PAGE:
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From Gerrymander to Bushmander – Map 1 of 5

[Elkanah Tisdale]. “The Gerry-mander, a new species of monster, which appeared in Essex South District in January last,” in Boston Gazette, March 26, 1812.  Courtesy American Antiquarian Society.
[Elkanah Tisdale]. “The Gerry-mander, a new species of monster, which appeared in Essex South District in January last,” in Boston Gazette, March 26, 1812. Courtesy American Antiquarian Society.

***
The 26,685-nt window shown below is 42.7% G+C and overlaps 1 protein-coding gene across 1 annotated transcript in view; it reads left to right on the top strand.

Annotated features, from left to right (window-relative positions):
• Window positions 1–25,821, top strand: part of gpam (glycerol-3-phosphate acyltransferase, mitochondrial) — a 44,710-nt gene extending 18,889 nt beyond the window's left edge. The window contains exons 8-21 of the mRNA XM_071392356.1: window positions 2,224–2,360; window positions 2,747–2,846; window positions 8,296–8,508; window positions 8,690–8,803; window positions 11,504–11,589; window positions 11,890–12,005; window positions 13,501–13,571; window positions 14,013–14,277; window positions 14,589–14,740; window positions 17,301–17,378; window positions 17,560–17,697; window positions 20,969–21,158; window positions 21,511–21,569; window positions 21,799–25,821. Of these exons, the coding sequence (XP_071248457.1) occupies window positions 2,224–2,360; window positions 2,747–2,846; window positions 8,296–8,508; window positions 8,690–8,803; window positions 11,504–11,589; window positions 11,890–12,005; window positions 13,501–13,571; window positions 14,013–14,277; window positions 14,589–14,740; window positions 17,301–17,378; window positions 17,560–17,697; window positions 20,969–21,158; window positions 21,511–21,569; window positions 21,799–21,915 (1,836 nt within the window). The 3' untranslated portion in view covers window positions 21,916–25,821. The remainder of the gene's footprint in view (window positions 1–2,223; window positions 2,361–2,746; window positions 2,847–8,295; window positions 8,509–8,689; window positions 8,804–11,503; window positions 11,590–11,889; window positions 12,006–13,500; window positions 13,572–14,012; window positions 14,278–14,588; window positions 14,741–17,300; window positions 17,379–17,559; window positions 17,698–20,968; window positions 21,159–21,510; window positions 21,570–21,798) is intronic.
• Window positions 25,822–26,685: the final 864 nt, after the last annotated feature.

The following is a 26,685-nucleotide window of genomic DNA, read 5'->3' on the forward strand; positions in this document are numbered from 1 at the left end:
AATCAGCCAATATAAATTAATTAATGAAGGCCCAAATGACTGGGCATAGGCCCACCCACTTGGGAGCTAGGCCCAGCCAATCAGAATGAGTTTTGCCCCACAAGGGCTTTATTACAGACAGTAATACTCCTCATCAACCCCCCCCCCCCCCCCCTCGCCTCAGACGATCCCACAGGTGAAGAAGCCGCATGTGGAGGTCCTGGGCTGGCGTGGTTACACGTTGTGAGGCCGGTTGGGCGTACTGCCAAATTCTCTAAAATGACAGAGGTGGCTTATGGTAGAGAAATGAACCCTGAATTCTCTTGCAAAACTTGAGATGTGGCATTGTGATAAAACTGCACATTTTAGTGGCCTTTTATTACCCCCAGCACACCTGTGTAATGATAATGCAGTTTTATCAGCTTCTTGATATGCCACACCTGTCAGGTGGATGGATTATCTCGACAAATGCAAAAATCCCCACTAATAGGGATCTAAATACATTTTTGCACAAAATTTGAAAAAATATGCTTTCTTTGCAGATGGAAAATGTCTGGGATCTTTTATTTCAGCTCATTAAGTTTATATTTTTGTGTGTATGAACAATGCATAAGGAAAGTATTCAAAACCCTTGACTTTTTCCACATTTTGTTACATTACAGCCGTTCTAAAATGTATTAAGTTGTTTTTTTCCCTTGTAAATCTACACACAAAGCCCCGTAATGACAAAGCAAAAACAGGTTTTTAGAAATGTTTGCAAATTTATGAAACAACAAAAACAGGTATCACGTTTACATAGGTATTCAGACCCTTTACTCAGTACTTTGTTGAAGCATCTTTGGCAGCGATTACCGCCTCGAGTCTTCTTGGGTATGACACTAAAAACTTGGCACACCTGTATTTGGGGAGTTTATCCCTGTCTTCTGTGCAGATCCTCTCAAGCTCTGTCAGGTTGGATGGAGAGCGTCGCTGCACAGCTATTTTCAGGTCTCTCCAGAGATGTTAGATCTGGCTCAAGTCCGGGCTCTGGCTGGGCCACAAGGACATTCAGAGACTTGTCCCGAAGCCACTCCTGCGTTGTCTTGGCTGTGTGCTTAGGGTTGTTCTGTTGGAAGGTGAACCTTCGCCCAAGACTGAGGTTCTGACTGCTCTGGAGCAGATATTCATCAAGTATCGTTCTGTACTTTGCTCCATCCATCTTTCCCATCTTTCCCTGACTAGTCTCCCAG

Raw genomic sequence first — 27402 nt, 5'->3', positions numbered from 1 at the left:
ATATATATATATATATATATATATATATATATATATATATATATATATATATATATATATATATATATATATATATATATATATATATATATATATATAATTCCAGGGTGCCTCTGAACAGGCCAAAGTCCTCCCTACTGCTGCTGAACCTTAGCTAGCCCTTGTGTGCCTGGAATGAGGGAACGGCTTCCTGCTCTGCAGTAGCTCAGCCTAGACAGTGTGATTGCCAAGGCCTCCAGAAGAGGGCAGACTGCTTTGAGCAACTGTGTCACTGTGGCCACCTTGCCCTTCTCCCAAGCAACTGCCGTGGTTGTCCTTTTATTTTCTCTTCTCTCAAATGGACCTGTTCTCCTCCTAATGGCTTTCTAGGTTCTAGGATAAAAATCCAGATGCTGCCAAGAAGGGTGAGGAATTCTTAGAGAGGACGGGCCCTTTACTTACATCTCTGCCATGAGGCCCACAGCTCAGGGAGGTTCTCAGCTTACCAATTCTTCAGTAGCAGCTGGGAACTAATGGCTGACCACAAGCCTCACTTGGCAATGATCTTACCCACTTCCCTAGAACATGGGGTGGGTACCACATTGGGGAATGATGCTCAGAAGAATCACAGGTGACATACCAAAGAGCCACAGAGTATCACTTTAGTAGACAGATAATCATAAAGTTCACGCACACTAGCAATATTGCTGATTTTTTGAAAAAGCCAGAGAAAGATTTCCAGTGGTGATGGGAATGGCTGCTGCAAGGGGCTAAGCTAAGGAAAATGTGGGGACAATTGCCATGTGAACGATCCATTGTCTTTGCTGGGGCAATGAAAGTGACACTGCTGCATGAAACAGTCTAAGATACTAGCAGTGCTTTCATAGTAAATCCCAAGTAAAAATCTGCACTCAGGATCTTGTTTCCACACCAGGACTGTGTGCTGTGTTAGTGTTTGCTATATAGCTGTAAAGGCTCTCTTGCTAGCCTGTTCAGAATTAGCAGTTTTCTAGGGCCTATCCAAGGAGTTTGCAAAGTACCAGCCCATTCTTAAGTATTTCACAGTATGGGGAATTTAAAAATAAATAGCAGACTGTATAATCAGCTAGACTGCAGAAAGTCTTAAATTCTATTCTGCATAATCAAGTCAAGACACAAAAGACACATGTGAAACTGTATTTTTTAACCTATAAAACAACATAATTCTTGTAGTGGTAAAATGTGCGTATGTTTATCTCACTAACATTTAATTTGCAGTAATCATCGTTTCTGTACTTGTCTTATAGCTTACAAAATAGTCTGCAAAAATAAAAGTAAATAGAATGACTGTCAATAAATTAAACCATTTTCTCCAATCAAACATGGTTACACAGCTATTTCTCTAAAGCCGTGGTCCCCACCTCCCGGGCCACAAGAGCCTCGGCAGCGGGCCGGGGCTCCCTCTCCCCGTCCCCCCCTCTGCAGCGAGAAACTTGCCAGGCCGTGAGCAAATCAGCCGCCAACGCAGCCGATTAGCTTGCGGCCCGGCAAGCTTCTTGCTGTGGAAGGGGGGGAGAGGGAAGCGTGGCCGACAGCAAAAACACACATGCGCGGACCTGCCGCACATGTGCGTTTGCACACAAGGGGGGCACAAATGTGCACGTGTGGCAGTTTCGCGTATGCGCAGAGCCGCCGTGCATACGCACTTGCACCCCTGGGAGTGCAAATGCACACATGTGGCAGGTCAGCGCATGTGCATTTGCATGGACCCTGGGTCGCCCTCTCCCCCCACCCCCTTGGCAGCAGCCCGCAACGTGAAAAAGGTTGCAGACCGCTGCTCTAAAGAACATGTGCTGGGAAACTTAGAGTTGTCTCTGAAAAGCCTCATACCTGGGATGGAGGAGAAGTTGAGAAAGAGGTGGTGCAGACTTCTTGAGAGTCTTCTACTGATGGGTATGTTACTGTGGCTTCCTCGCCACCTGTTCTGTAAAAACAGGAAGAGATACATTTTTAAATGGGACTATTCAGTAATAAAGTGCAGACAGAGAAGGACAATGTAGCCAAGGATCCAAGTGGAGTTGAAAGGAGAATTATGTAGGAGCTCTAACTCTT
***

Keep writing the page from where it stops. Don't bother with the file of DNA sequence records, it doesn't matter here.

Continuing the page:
The concept of “gerrymandering” originated 200 years ago in Massachusetts with the redrawing of state senatorial districts based on the 1810 census. The word first appeared in print in this Boston newspaper. The accompanying cartoon-map characterized the new northwestern district of Essex County as a monster with claws, wings, and dragon head. The term was coined by combining the name of Governor Elbridge Gerry, an advocate of the proposed redistricting plan, with a mythical “salamander” whose shape the district was said to resemble. This word has become a standard term referring to the manipulation of election district boundaries to benefit a specific political party or interest group.

 
 
 
 

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